China, the world's second largest corn consumer, has booked over 600,000 tonnes of corn from Ukraine this year and more deals are expected as Beijing's stockpiling dries up supplies and boosts domestic prices.
China's move to import Black Sea shipments under a loan-for-grain deal is seen as a blow to U.S. corn exporters who are struggling to sell the country's record crop.
U.S. corn futures fell for a fourth straight session on Tuesday, trading near a six-week low with additional pressure from China's purchases of Ukrainian corn.
Some of the Ukraine cargoes for April-May shipment were struck at about 1,500 yuan (162 pounds) per tonne, including cost and freight, said one buyer. The price is about 60 percent lower than domestic corn quoted at 2,490 yuan per tonne in the major port of Shenzhen (YC-DEQSHZ).
U.S. corn is quoted about 80 yuan ($13) per tonne cheaper than Ukraine corn, traders said.
"Some mills expect to get import quotas by the end of this month or next month," the buyer said.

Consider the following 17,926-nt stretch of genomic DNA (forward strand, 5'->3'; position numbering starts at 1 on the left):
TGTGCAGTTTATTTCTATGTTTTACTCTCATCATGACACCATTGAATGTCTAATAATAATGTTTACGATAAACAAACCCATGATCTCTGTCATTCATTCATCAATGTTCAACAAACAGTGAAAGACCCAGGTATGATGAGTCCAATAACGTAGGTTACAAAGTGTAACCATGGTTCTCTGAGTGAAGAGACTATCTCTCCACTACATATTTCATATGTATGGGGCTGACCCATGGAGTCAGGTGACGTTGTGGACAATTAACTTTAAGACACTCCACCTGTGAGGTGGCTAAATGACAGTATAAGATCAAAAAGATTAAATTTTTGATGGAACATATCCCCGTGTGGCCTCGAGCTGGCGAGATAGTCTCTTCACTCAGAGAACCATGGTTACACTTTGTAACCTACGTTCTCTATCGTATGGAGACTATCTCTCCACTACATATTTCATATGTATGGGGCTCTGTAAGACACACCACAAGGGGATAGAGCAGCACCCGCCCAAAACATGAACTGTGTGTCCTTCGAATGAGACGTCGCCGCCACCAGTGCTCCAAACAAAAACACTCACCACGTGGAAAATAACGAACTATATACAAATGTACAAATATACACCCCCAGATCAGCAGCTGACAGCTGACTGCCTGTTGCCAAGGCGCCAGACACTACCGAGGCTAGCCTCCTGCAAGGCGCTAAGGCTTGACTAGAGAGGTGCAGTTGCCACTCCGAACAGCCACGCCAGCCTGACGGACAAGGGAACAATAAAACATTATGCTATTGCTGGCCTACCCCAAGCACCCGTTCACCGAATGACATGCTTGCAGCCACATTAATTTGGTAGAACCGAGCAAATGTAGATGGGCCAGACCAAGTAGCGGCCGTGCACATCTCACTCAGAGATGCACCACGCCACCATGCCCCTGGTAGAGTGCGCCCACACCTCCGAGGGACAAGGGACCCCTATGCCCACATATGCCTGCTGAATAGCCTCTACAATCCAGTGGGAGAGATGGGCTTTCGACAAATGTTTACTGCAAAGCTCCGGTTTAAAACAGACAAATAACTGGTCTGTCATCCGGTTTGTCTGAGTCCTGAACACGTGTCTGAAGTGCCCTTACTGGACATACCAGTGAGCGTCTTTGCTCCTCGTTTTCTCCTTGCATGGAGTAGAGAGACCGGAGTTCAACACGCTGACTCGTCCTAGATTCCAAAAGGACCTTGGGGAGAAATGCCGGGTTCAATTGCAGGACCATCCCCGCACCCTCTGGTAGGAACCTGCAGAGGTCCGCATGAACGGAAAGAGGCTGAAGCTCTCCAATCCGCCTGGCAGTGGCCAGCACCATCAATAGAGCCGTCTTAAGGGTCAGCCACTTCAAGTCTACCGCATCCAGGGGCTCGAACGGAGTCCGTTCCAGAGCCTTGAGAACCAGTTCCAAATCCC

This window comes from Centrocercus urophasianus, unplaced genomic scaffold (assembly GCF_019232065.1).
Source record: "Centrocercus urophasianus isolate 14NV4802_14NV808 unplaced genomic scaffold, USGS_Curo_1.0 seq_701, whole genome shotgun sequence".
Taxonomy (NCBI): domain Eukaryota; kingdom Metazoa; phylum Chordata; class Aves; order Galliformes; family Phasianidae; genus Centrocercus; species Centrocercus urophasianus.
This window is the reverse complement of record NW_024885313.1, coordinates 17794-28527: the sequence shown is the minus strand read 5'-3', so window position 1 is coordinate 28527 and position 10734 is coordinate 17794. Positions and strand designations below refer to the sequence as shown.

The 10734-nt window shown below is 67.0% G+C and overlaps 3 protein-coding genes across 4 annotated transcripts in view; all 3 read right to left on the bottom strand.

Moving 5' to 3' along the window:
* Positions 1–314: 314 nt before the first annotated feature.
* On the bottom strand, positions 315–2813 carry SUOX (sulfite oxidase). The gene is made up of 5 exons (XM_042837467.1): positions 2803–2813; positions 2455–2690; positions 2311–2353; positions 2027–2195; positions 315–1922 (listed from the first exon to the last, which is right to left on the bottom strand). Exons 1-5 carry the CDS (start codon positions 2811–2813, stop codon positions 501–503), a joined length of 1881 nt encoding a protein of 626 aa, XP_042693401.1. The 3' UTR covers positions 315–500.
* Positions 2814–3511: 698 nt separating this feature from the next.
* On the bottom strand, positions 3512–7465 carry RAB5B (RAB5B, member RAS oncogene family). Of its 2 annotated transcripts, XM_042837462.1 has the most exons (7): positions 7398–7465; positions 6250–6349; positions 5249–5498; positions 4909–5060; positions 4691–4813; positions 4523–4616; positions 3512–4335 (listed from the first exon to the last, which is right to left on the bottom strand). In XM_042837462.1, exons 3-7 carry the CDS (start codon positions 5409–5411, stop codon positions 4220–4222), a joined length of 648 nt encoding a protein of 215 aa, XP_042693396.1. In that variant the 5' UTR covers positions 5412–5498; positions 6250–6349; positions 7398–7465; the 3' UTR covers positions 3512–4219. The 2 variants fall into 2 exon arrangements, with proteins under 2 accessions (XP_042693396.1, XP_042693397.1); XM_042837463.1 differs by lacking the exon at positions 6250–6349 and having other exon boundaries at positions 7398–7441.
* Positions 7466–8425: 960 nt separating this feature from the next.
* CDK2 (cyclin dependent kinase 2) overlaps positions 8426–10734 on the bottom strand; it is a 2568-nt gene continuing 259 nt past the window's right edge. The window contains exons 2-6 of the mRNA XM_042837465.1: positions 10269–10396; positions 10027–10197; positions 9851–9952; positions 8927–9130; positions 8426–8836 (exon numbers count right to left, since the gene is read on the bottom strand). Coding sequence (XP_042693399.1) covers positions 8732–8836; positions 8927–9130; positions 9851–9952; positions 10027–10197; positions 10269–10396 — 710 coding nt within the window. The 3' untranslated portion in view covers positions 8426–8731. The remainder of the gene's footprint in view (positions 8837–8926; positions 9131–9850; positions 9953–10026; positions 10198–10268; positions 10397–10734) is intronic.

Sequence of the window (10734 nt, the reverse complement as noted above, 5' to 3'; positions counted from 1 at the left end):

The government will issue quotas to mills based on the volume they bought at a special grain auction early in the year.
Beijing's stockpiling has tightened domestic supplies and domestic corn prices have risen more than 100 yuan ($16) per tonne over past two weeks, traders said.
Ukraine shipped nearly one million tonnes or corn to China in 2014 under a loan-for-grain deal and said this month it hoped to double the amount this year.
Ukraine shipped 470,047 tonnes of corn to China in January, surpassing the United States, according to official customs data.[GRA/CN]
China began importing corn in a big way in 2009/10 and took the bulk of its shipments from the United States, but has since last year turned to suppliers in the Black Sea region.